Insight into organ innervation
Don’t be fooled by the delicate red traces in these images of developing mouse hearts (top row) and kidneys (bottom). They may look like blood vessels, but they’re actually the long tails of sympathetic neurons. These are a key part of the autonomic nervous system, responsible for controlling the unconscious actions that keep the body alive. As well as helping to maintain healthy functions under normal conditions, sympathetic neurons are involved in triggering the ‘fight or flight’ response that’s brought on by stressful situations – for example, making the heart beat faster or increasing blood pressure by retaining water that passes through the kidneys. The two columns on the right show organs from animals with faults in a gene called Pggt1b, which normally guides the growth of sympathetic neurons and enables them to extend deep into the developing tissue. Without the gene these nerves don’t grow properly, causing problems later on.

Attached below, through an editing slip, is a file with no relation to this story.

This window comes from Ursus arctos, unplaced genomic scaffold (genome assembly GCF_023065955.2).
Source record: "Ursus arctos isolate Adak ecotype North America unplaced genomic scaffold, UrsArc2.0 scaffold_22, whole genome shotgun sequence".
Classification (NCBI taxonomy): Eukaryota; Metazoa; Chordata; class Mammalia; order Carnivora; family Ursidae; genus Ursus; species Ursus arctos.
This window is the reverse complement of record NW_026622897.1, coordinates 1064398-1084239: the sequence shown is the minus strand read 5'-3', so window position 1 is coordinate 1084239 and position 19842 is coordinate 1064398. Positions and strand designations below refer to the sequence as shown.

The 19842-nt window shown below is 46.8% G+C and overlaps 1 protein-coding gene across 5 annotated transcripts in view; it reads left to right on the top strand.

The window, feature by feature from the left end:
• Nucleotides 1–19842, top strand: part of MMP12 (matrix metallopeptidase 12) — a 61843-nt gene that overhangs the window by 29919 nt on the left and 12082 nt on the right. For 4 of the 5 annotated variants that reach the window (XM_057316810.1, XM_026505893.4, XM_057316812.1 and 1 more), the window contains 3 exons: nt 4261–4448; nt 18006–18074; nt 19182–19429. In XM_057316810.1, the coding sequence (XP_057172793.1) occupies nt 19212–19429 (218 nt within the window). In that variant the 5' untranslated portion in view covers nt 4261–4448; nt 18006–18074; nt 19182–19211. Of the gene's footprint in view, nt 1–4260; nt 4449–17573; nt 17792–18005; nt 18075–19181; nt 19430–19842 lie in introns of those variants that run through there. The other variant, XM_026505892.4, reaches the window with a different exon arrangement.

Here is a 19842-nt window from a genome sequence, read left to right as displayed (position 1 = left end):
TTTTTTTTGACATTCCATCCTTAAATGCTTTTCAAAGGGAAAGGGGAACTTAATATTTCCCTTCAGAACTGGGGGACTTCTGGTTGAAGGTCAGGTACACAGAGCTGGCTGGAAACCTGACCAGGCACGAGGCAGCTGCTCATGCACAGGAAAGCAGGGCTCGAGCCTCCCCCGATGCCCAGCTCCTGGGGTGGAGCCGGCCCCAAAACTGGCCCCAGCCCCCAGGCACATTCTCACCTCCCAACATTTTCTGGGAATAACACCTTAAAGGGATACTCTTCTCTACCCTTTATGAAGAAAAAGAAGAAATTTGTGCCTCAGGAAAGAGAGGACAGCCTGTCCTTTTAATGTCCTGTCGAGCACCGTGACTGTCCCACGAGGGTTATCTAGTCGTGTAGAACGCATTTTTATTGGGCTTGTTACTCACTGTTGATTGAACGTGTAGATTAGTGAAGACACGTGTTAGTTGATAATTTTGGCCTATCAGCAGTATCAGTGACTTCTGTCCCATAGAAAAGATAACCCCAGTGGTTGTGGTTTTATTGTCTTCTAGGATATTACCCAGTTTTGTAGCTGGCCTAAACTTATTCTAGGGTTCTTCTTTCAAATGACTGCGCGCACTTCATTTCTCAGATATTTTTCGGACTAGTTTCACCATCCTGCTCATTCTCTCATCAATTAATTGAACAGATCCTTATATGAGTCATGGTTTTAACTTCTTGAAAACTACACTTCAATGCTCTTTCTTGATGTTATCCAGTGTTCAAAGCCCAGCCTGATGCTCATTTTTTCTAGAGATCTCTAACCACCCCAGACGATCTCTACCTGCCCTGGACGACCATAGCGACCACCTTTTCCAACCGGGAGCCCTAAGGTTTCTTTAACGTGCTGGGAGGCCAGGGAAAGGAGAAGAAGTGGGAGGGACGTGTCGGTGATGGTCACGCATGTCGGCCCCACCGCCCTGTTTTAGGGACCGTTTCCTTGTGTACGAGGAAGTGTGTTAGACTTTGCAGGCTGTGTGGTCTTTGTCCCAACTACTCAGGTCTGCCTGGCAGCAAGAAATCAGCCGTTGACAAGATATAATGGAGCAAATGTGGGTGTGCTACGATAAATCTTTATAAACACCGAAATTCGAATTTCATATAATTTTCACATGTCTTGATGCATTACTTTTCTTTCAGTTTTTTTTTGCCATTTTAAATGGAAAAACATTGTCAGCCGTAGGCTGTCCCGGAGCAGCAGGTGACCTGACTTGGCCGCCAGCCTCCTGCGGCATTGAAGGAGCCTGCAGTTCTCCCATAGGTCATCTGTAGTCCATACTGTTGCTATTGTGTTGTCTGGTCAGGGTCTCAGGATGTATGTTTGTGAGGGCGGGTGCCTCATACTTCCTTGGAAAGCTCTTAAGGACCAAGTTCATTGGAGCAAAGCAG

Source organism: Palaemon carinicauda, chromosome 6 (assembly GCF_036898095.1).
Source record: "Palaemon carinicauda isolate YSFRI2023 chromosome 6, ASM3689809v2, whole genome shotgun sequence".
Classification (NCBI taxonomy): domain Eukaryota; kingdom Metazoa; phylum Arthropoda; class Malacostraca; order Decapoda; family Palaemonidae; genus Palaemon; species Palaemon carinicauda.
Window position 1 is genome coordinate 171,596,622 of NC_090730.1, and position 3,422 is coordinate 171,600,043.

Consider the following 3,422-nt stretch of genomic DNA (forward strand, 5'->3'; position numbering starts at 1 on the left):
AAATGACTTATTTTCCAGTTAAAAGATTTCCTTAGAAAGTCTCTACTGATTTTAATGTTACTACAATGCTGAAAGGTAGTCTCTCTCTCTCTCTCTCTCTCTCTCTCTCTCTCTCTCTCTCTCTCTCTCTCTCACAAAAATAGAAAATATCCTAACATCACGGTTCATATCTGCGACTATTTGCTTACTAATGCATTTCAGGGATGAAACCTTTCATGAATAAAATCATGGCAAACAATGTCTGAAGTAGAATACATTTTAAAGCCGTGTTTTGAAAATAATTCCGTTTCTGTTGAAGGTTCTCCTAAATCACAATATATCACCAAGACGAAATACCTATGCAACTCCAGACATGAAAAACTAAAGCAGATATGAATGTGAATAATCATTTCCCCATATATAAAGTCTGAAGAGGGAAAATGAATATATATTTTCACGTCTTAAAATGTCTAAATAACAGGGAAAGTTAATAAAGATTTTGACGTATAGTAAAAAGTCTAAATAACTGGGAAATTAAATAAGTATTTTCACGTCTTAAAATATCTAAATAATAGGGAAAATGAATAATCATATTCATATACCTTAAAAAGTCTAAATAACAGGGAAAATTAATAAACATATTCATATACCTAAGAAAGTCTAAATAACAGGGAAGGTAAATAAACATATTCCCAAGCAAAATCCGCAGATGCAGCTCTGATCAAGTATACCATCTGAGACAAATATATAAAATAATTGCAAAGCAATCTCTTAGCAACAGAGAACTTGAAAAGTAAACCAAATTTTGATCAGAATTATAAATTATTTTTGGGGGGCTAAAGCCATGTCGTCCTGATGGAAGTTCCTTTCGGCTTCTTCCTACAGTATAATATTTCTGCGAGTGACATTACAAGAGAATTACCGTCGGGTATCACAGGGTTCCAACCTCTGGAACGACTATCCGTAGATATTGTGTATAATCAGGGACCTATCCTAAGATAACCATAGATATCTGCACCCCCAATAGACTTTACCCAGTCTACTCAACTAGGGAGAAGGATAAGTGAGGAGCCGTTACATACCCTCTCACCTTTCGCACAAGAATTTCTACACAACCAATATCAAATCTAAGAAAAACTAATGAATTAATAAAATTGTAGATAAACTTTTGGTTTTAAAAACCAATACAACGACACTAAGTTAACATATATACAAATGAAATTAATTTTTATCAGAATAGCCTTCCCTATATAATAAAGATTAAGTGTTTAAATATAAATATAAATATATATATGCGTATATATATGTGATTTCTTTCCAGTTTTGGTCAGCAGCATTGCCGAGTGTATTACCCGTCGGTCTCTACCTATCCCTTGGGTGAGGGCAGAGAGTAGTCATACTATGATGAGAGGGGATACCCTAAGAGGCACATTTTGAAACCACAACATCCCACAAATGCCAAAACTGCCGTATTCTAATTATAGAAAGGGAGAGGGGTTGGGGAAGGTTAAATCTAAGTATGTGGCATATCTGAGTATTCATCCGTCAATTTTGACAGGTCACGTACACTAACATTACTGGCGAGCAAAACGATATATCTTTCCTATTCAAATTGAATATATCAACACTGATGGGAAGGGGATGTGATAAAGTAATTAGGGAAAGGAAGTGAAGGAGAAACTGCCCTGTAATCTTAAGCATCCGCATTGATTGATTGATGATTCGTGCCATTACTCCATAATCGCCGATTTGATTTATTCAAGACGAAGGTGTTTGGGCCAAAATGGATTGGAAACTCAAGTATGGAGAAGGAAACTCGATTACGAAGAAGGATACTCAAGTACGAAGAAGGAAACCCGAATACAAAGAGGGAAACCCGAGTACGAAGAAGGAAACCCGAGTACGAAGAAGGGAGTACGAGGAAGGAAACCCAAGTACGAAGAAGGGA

BPoD stands for Biomedical Picture of the Day. Managed by the MRC London Institute of Medical Sciences the website aims to engage everyone, young and old, in the wonders of biomedicine. Images are kindly provided for inclusion on this website through the generosity of scientists across the globe.
BPoD is also available in Catalan at www.bpod.cat with translations by the University of Valencia.